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Emerald Group Publishing Limited
Copyright © 1998, MCB UP Limited
Keywords Automotive, Sensors, Spectrol Electronics.
Spectrol Electronics, in Ontario, California, designed its exhaust-valve position (EVP) sensor to withstand temperatures up to 175°C, vibration, humidity, and dust in a critical under-the-hood application on Ford Motor Co. vehicles including the Mustang and Explorer.
The EVP is essentially a linear potentiometer with a voltage output signal proportional to the displacement of the input plunger. In the Ford application, this sensor is mounted on the vacuum actuator of the exhaust recirculation valve, which in turn is mounted on the intake manifold.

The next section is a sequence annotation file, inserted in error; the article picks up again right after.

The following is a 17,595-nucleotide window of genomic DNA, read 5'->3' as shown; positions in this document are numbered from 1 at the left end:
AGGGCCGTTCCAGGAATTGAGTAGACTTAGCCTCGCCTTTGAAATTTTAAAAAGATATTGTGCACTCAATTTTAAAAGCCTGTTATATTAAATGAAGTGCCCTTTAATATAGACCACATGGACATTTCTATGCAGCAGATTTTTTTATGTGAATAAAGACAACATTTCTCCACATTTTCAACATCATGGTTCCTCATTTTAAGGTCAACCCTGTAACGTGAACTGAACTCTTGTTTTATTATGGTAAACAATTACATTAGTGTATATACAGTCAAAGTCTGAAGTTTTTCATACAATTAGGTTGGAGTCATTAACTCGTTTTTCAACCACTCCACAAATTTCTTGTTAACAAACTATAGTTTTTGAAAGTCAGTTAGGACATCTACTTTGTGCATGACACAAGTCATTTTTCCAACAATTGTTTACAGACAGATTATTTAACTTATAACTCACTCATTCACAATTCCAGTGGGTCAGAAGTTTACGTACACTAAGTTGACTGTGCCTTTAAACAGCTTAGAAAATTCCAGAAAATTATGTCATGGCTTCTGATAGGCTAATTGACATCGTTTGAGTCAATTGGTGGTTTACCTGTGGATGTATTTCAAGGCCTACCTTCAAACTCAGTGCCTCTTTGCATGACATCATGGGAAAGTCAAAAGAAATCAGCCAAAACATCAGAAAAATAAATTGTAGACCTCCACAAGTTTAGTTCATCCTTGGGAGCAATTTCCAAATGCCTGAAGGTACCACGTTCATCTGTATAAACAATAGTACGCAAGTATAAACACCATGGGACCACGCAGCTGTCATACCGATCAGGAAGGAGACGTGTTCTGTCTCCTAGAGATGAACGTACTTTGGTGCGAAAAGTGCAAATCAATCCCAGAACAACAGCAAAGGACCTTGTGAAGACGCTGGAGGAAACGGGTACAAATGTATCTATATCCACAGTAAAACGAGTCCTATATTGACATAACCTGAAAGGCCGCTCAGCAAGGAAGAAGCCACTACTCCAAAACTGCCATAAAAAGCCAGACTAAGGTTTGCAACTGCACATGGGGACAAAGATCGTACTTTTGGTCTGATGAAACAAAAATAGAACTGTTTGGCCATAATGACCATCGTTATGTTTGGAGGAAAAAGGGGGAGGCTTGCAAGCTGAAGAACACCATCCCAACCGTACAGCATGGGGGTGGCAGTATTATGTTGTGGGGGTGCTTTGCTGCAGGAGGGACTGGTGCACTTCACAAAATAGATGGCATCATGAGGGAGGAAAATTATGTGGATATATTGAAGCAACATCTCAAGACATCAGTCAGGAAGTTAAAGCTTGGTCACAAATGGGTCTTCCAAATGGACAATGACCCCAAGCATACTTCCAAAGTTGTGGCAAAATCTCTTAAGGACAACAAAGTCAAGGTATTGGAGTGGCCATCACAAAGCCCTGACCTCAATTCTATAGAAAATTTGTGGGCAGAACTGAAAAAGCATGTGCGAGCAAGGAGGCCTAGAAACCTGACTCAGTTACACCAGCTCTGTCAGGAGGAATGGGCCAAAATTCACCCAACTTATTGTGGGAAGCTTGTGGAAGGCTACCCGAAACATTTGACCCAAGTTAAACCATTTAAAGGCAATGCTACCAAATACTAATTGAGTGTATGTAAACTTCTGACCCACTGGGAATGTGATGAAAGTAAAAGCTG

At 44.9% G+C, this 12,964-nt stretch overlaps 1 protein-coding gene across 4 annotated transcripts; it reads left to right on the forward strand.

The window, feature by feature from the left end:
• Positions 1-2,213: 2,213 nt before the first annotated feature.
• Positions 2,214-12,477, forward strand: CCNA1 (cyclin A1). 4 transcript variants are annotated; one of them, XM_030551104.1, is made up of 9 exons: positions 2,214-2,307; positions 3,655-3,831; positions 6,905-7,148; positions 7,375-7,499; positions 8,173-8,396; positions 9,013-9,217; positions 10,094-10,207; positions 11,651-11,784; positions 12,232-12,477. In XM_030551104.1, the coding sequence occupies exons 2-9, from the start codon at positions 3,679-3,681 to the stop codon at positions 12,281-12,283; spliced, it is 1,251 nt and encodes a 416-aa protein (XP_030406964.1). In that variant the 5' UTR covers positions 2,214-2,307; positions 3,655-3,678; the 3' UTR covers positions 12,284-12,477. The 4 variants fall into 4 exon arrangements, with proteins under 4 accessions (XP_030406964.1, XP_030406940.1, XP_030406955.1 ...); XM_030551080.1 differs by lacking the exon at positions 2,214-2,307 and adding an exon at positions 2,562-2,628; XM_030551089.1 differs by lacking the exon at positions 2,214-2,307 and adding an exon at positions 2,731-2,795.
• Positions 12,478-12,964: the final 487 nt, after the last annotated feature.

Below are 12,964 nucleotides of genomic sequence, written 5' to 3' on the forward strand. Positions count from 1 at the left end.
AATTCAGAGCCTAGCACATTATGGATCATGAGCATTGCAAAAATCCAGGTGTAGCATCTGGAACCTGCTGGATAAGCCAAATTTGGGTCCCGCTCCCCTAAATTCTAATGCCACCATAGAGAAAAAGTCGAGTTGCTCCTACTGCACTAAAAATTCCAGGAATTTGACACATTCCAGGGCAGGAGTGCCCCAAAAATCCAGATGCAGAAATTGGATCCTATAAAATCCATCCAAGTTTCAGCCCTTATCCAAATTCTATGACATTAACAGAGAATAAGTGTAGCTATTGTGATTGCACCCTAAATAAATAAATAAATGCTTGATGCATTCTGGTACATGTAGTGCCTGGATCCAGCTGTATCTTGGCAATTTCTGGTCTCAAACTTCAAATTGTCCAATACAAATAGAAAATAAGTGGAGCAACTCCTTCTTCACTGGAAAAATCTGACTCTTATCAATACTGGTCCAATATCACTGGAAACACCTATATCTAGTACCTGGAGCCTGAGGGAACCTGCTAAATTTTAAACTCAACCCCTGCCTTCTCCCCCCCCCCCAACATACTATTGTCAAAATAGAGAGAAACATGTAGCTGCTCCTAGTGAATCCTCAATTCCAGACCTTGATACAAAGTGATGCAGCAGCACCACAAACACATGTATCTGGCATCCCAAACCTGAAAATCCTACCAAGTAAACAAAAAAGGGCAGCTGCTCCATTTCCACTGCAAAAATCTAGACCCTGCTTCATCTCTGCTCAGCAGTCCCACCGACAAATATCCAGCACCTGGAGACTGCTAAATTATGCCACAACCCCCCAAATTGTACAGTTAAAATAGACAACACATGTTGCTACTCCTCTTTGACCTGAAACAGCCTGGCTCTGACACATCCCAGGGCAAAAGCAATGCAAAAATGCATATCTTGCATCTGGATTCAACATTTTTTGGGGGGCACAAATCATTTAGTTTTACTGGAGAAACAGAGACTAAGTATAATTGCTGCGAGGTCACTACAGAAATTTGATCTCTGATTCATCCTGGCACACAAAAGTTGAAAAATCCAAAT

The valve recirculates exhaust gas into the intake manifold to help control nitrogen oxides. As the valve moves the sensor shaft, the contact slides along the ceramic element of the sensor, contacting a proprietary resistive ink formulated to resist the temperature and vibration extremes.
The movement of the contact changes the output voltage. By sensing the position of the valve at any instant, the sensor is able to signal the engine-control computer to help adjust various engine parameters.
Ford and Spectrol engineers obtained field results from more than 4,000 vehicles representing approximately 100 million vehicle test miles, which demonstrated that the Spectrol sensor qualifies as a 150,000-mile component.